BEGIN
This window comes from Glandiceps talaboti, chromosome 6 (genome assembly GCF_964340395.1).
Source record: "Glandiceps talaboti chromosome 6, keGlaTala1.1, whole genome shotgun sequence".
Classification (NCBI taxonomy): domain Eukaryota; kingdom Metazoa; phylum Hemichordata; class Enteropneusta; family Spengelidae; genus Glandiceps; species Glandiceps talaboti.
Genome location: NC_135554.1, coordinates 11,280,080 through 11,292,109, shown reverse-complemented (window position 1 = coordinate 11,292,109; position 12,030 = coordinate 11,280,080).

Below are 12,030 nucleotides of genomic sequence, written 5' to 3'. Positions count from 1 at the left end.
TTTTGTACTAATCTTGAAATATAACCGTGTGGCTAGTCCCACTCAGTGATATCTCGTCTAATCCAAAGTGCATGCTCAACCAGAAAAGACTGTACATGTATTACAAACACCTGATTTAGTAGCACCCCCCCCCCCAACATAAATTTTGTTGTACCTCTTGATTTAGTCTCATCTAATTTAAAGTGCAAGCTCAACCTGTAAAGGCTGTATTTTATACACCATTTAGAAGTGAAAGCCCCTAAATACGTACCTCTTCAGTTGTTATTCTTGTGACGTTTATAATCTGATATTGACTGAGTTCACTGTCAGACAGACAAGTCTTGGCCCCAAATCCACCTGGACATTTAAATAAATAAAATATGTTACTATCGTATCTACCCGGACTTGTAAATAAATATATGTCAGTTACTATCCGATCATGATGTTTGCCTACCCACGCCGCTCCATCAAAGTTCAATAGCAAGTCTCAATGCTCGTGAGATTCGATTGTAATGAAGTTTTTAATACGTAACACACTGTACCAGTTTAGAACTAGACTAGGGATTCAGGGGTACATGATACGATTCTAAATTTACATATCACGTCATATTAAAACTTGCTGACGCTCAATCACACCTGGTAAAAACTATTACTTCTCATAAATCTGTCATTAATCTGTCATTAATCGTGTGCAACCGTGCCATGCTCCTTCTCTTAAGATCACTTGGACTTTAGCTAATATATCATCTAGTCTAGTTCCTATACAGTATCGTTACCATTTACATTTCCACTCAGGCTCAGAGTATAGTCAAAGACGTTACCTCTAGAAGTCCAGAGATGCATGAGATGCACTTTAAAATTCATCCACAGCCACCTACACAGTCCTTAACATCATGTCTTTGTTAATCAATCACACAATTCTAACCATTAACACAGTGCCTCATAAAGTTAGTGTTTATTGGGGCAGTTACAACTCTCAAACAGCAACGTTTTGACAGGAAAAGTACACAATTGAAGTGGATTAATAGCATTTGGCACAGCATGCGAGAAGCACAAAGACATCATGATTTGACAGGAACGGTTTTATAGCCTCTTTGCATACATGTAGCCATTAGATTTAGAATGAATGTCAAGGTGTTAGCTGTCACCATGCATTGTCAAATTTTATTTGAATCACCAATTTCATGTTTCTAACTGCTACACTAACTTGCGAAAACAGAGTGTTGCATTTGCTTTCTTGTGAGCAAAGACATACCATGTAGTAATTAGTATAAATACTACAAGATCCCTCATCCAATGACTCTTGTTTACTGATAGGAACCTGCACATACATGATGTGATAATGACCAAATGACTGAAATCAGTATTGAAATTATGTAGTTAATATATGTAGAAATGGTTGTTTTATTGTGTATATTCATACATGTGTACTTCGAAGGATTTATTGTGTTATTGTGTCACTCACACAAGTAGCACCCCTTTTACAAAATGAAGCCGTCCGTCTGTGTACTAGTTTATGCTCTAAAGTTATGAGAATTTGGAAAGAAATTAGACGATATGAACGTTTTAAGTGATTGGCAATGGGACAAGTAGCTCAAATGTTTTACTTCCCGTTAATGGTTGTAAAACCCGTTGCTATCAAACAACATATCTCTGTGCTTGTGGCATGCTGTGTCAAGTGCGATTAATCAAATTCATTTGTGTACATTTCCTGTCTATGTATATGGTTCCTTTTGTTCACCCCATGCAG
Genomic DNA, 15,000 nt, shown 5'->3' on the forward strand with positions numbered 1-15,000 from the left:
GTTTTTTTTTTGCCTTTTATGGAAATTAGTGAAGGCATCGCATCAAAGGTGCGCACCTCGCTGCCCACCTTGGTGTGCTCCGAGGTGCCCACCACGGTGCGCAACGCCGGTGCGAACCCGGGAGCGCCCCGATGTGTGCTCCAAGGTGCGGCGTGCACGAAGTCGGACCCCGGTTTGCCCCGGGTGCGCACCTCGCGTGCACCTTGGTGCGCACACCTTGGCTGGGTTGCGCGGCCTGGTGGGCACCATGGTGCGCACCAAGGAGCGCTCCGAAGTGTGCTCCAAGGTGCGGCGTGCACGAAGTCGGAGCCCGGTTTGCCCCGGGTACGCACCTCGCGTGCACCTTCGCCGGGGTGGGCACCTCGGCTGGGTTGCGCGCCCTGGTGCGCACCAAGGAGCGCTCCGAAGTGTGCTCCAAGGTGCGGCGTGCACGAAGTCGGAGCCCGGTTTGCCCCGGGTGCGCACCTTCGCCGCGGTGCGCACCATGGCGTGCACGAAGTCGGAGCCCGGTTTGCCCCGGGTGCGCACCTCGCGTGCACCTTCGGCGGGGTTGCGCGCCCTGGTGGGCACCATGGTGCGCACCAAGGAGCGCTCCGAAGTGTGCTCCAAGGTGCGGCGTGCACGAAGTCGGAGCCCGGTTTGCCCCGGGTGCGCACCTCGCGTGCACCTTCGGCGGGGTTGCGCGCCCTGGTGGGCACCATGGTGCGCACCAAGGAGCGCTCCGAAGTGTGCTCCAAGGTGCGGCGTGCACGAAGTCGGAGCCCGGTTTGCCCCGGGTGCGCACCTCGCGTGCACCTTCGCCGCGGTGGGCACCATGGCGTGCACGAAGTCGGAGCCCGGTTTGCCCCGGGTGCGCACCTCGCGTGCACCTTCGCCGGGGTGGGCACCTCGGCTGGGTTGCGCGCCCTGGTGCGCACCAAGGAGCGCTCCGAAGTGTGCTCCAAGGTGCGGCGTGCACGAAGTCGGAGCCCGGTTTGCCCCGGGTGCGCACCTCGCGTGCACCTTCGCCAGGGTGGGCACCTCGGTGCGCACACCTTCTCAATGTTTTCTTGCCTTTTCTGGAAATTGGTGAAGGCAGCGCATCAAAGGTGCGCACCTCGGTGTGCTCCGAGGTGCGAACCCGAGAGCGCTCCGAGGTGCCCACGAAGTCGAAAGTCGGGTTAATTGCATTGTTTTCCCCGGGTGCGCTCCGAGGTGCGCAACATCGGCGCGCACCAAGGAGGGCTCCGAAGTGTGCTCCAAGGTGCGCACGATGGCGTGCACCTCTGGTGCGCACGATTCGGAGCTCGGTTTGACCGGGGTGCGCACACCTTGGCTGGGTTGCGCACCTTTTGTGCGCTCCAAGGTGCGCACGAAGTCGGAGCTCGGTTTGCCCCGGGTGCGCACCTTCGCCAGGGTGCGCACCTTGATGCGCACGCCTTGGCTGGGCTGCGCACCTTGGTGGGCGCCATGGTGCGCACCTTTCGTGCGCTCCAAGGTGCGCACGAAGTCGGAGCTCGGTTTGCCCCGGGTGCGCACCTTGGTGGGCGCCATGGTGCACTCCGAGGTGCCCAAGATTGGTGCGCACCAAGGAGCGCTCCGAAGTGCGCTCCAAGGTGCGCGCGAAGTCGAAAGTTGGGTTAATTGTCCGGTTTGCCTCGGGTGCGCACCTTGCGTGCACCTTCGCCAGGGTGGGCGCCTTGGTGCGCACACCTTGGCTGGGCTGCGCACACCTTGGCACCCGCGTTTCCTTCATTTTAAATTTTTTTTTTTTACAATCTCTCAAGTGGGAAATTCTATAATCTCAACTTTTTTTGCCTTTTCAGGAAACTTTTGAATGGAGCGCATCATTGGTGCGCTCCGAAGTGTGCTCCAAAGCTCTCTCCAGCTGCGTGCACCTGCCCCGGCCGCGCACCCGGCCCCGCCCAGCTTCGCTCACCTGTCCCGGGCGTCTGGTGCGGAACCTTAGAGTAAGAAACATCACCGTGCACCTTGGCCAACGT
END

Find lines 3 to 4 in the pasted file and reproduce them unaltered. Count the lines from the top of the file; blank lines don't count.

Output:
Classification (NCBI taxonomy): domain Eukaryota; kingdom Metazoa; phylum Hemichordata; class Enteropneusta; family Spengelidae; genus Glandiceps; species Glandiceps talaboti.
Genome location: NC_135554.1, coordinates 11,280,080 through 11,292,109, shown reverse-complemented (window position 1 = coordinate 11,292,109; position 12,030 = coordinate 11,280,080).